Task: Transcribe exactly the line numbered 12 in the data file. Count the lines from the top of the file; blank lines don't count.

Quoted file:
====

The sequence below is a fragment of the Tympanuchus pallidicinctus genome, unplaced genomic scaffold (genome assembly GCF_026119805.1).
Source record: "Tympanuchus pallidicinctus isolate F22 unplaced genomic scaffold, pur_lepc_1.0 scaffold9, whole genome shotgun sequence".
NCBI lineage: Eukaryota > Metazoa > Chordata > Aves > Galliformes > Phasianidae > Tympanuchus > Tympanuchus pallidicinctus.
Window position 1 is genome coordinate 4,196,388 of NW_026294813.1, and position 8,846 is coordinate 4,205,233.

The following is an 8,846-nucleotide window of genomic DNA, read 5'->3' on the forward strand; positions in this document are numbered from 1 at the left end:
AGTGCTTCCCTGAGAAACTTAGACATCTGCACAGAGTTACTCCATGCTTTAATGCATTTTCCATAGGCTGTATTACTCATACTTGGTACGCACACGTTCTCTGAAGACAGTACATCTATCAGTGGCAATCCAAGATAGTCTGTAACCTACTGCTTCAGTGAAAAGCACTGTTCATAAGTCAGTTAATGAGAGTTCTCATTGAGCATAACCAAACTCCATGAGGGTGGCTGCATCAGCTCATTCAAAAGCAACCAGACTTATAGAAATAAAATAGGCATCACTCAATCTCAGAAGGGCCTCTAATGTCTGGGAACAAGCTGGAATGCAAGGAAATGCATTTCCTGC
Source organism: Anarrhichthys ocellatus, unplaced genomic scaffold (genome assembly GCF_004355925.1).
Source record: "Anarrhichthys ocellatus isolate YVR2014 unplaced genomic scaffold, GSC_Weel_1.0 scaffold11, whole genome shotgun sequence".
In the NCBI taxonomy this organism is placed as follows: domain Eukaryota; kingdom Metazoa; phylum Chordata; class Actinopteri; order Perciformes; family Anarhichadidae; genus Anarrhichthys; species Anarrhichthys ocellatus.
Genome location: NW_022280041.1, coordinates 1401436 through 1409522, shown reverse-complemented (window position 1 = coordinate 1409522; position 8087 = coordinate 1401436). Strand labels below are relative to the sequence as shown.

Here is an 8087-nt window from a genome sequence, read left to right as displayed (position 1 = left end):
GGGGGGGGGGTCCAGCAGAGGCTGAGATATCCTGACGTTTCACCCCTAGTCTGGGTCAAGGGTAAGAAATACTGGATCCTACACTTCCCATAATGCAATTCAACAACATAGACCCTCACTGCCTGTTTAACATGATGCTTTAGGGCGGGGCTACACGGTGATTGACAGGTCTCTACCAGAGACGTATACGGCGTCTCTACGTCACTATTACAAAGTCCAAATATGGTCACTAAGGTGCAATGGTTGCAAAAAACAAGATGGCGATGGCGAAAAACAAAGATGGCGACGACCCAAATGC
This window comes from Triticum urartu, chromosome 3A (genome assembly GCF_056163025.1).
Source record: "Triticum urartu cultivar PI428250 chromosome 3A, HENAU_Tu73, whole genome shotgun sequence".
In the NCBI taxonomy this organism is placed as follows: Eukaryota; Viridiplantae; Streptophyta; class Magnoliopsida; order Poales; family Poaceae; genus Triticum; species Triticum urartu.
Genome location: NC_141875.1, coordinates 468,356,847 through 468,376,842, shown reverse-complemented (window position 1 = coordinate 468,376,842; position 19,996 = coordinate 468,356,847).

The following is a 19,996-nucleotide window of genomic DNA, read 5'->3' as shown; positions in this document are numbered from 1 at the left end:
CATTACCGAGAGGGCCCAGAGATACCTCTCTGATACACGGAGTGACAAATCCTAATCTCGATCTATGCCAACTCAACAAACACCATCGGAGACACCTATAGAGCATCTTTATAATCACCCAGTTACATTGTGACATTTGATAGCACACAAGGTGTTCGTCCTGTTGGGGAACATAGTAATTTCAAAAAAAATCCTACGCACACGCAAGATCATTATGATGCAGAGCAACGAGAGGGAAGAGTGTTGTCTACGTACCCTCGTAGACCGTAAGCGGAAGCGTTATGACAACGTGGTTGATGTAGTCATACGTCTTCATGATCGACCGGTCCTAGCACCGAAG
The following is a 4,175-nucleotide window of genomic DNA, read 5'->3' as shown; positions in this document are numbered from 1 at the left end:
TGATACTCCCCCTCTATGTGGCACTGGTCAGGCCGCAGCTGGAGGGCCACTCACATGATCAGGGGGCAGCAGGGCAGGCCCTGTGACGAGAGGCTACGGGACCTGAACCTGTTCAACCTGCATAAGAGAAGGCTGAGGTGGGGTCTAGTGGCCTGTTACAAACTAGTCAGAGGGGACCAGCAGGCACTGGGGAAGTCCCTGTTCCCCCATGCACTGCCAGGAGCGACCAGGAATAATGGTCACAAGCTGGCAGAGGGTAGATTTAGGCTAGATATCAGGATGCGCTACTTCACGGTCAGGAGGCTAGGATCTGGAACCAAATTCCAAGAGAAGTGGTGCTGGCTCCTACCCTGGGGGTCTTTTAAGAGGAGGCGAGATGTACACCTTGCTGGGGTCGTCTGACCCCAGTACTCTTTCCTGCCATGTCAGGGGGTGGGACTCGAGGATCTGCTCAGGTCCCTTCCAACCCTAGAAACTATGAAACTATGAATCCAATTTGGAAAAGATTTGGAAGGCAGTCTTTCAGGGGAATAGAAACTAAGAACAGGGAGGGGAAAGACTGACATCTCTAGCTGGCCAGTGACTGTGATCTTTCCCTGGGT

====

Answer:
GGGGGGGGGGTCCAGCAGAGGCTGAGATATCCTGACGTTTCACCCCTAGTCTGGGTCAAGGGTAAGAAATACTGGATCCTACACTTCCCATAATGCAATTCAACAACATAGACCCTCACTGCCTGTTTAACATGATGCTTTAGGGCGGGGCTACACGGTGATTGACAGGTCTCTACCAGAGACGTATACGGCGTCTCTACGTCACTATTACAAAGTCCAAATATGGTCACTAAGGTGCAATGGTTGCAAAAAACAAGATGGCGATGGCGAAAAACAAAGATGGCGACGACCCAAATGC